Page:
¶4   In July 2004, defendant entered into a plea disposition, in which he would plead guilty to one of the class four felony sexual assaults before the first judge. The sentence and judgment for that offense would be deferred for four years, and defendant would be supervised by the probation department. If he satisfied the conditions of the agreement for four years, he would be allowed to withdraw his guilty plea and all charges against him would be dismissed.

¶5  The written plea advisement, which defendant signed, stated that the penalties for the offense were “2 years to life imprisonment . . . with mandatory 3 years parole.” The first judge presided over the entry of the guilty plea. During the colloquy concerning the plea, defendant stated that he had read the written advisement, and that he understood it. The first judge also informed him that the possible penalties for the offense were “a [prison] sentence of from two years to life imprisonment . . . [and] a three year mandatory period of parole.”

¶6   In August 2004, the probation department prepared a presentence report. It stated that the possible penalties for the offense were “2 years to lifetime imprisonment” and recommended that the judgment be deferred.

¶7  In September 2004, defendant appeared for sentencing before the second judge. The second judge stated that he would not accept the plea agreement. Defendant withdrew his guilty plea, and the case was reset for trial.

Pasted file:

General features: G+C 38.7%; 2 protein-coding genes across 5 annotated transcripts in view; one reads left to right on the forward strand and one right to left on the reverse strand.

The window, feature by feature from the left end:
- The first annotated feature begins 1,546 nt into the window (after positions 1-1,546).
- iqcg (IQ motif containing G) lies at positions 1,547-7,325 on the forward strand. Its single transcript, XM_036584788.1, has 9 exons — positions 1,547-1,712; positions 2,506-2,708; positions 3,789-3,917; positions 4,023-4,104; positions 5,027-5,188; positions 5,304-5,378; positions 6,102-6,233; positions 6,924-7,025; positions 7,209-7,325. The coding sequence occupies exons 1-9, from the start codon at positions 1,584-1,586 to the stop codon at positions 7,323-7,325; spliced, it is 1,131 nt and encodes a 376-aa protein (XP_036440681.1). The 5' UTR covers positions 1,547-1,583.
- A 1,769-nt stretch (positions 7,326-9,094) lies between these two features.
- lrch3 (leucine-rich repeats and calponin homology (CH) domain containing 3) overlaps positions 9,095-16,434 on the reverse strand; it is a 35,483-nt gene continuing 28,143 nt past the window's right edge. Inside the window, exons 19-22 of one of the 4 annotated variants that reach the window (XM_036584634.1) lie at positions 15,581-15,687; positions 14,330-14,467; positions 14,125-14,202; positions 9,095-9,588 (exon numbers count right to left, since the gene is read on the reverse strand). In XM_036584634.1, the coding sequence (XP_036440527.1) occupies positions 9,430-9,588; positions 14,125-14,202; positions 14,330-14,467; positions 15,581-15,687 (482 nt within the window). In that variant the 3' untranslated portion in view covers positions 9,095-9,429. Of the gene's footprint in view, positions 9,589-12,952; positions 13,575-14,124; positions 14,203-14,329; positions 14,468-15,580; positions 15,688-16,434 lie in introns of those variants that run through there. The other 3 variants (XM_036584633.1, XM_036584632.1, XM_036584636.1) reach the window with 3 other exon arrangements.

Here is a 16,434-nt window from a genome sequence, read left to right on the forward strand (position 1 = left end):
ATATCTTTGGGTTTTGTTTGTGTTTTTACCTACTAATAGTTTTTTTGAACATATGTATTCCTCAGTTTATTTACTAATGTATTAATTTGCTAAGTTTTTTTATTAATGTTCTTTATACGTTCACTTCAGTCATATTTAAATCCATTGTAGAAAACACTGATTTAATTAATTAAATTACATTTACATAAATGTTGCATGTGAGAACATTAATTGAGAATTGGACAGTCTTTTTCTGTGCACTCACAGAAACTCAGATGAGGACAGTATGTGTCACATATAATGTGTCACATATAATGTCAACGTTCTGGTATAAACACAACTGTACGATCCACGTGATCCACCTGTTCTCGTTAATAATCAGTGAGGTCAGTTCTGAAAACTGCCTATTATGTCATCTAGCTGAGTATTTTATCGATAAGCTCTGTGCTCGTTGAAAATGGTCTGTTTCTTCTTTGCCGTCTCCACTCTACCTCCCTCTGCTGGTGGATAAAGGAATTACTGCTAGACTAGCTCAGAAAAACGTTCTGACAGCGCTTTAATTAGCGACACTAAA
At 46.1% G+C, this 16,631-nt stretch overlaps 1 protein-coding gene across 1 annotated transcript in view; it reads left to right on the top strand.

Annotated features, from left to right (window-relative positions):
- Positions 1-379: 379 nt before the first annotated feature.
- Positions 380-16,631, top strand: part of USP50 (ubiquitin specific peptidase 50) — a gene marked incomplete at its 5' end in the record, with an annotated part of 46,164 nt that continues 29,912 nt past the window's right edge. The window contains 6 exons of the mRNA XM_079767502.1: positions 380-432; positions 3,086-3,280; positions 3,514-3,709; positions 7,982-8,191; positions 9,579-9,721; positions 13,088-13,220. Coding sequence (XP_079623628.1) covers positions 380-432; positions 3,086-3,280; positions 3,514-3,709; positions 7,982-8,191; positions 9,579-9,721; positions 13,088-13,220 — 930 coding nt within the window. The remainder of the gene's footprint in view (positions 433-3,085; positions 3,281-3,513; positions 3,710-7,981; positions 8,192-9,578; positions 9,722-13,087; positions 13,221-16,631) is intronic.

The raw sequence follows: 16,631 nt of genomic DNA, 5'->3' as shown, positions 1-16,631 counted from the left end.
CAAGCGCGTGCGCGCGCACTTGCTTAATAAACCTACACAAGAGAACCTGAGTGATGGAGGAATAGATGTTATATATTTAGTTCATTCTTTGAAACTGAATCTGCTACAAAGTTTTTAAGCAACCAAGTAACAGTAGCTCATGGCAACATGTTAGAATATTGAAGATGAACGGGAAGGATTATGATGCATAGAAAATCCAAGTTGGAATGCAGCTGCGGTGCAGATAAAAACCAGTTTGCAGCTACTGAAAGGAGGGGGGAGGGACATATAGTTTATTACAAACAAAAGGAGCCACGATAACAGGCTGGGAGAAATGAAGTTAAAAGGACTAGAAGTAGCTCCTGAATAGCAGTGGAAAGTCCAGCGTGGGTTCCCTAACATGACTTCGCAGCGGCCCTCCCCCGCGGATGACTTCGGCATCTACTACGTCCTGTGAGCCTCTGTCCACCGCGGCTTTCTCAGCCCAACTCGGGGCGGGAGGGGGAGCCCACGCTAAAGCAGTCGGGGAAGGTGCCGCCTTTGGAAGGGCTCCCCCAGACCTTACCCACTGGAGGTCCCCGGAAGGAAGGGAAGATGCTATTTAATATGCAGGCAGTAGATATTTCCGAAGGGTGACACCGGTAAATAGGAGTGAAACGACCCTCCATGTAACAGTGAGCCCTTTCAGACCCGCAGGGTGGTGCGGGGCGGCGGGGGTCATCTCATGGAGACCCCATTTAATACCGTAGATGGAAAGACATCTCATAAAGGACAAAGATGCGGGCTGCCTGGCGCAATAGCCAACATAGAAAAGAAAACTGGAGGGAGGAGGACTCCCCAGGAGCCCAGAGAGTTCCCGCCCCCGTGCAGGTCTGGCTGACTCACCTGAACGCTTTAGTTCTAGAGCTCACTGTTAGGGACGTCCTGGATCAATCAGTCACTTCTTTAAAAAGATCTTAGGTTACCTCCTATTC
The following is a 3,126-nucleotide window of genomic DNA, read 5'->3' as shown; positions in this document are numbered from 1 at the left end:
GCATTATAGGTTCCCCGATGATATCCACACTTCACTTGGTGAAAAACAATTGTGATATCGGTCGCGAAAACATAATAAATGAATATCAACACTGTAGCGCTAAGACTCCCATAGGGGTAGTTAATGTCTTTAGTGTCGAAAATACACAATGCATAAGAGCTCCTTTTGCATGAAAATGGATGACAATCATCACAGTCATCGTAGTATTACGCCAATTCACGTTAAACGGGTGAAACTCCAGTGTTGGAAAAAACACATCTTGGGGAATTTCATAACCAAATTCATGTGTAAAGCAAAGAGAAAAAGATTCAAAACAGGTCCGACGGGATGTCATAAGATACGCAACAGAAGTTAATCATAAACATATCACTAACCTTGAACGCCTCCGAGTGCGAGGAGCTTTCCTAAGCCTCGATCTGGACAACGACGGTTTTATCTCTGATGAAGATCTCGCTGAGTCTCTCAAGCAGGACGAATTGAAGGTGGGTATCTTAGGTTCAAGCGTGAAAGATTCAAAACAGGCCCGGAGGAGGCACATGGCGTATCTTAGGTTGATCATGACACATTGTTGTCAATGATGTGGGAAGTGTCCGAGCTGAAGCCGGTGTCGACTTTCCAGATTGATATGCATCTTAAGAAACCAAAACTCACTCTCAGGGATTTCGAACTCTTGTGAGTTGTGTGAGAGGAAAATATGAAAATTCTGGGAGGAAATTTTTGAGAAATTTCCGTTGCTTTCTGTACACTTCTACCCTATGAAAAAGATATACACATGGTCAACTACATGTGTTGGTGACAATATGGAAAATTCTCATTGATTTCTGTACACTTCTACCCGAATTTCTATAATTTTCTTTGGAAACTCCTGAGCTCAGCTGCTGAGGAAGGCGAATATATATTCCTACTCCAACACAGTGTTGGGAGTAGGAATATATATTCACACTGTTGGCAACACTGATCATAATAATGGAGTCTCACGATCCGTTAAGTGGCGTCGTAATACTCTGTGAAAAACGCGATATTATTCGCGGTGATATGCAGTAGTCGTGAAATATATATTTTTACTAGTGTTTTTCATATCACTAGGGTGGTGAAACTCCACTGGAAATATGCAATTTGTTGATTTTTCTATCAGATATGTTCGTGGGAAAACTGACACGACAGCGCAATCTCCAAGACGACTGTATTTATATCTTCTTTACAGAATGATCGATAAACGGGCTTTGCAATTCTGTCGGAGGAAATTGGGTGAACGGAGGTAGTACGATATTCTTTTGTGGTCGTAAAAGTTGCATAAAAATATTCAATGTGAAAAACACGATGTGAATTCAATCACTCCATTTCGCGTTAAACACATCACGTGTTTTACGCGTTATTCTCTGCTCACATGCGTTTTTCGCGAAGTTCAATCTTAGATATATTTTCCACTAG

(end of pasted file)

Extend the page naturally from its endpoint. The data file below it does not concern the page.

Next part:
¶8  In November 2004, defendant filed a motion to enforce the original plea disposition agreement, which was heard by a third judge. The third judge denied the motion. Defendant then entered into a second deferred judgment agreement. This one required him to plead guilty to one count of class four felony sexual assault, plus one count of class three misdemeanor harassment. Judgment and sentence on the felony would be deferred, but the conviction on the misdemeanor would remain on his record.

¶9  The third judge advised defendant of the possible penalties for the felony, which he described as a maximum of life imprisonment, “plus three years of mandatory parole.” Defendant said he understood the possible penalties. When asked whether he wished to plead guilty “[k]nowing the possible penalties and places of confinement,” defendant responded, “Yes.”

¶10  The third judge accepted the deferred judgment agreement, and then asked defendant if he wished to make a statement “in mitigation [of the] offense.” Defendant stated that he did not commit the crime. Based on this statement, the third judge then refused to accept the plea. After consulting with plea counsel, defendant decided that he did not wish to accept the plea agreement, and so the case was set for trial.